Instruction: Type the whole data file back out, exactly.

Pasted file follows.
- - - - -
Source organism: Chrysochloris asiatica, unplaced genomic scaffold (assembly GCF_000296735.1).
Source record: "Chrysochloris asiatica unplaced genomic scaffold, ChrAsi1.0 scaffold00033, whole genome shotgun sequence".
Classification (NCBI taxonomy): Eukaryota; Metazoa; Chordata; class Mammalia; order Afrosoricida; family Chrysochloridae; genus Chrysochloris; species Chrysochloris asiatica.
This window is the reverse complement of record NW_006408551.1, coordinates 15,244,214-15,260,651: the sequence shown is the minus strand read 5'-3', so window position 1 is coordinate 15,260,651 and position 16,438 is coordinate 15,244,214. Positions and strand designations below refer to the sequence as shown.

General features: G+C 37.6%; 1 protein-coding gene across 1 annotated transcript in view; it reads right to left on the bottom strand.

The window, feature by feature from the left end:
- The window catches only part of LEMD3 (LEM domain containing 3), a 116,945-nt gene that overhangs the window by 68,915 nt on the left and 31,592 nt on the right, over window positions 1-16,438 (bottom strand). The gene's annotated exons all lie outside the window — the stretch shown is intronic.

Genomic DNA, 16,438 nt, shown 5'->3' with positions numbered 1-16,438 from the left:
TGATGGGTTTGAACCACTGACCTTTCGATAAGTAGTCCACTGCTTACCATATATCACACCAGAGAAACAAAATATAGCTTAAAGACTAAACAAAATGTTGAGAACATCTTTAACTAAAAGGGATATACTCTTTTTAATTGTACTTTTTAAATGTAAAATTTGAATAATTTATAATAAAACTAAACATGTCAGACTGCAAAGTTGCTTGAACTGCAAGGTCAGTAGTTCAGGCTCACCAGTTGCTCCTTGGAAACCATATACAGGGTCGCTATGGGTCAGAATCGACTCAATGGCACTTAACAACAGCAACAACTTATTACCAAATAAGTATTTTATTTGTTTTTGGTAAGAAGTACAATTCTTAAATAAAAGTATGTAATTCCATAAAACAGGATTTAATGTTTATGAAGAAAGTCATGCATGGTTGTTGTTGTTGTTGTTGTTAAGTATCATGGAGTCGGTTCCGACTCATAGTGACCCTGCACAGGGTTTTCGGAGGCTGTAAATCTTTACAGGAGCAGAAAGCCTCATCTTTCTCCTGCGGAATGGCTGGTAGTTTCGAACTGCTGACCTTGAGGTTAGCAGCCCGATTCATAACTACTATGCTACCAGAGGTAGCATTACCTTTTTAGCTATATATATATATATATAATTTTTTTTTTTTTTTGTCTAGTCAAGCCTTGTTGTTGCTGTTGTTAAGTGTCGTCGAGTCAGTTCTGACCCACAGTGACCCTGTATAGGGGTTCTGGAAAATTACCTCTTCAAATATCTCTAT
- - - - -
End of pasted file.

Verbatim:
Source organism: Chrysochloris asiatica, unplaced genomic scaffold (assembly GCF_000296735.1).
Source record: "Chrysochloris asiatica unplaced genomic scaffold, ChrAsi1.0 scaffold00033, whole genome shotgun sequence".
Classification (NCBI taxonomy): Eukaryota; Metazoa; Chordata; class Mammalia; order Afrosoricida; family Chrysochloridae; genus Chrysochloris; species Chrysochloris asiatica.
This window is the reverse complement of record NW_006408551.1, coordinates 15,244,214-15,260,651: the sequence shown is the minus strand read 5'-3', so window position 1 is coordinate 15,260,651 and position 16,438 is coordinate 15,244,214. Positions and strand designations below refer to the sequence as shown.

General features: G+C 37.6%; 1 protein-coding gene across 1 annotated transcript in view; it reads right to left on the bottom strand.

The window, feature by feature from the left end:
- The window catches only part of LEMD3 (LEM domain containing 3), a 116,945-nt gene that overhangs the window by 68,915 nt on the left and 31,592 nt on the right, over window positions 1-16,438 (bottom strand). The gene's annotated exons all lie outside the window — the stretch shown is intronic.

Genomic DNA, 16,438 nt, shown 5'->3' with positions numbered 1-16,438 from the left:
TGATGGGTTTGAACCACTGACCTTTCGATAAGTAGTCCACTGCTTACCATATATCACACCAGAGAAACAAAATATAGCTTAAAGACTAAACAAAATGTTGAGAACATCTTTAACTAAAAGGGATATACTCTTTTTAATTGTACTTTTTAAATGTAAAATTTGAATAATTTATAATAAAACTAAACATGTCAGACTGCAAAGTTGCTTGAACTGCAAGGTCAGTAGTTCAGGCTCACCAGTTGCTCCTTGGAAACCATATACAGGGTCGCTATGGGTCAGAATCGACTCAATGGCACTTAACAACAGCAACAACTTATTACCAAATAAGTATTTTATTTGTTTTTGGTAAGAAGTACAATTCTTAAATAAAAGTATGTAATTCCATAAAACAGGATTTAATGTTTATGAAGAAAGTCATGCATGGTTGTTGTTGTTGTTGTTGTTAAGTATCATGGAGTCGGTTCCGACTCATAGTGACCCTGCACAGGGTTTTCGGAGGCTGTAAATCTTTACAGGAGCAGAAAGCCTCATCTTTCTCCTGCGGAATGGCTGGTAGTTTCGAACTGCTGACCTTGAGGTTAGCAGCCCGATTCATAACTACTATGCTACCAGAGGTAGCATTACCTTTTTAGCTATATATATATATATATAATTTTTTTTTTTTTTTGTCTAGTCAAGCCTTGTTGTTGCTGTTGTTAAGTGTCGTCGAGTCAGTTCTGACCCACAGTGACCCTGTATAGGGGTTCTGGAAAATTACCTCTTCAAATATCTCTAT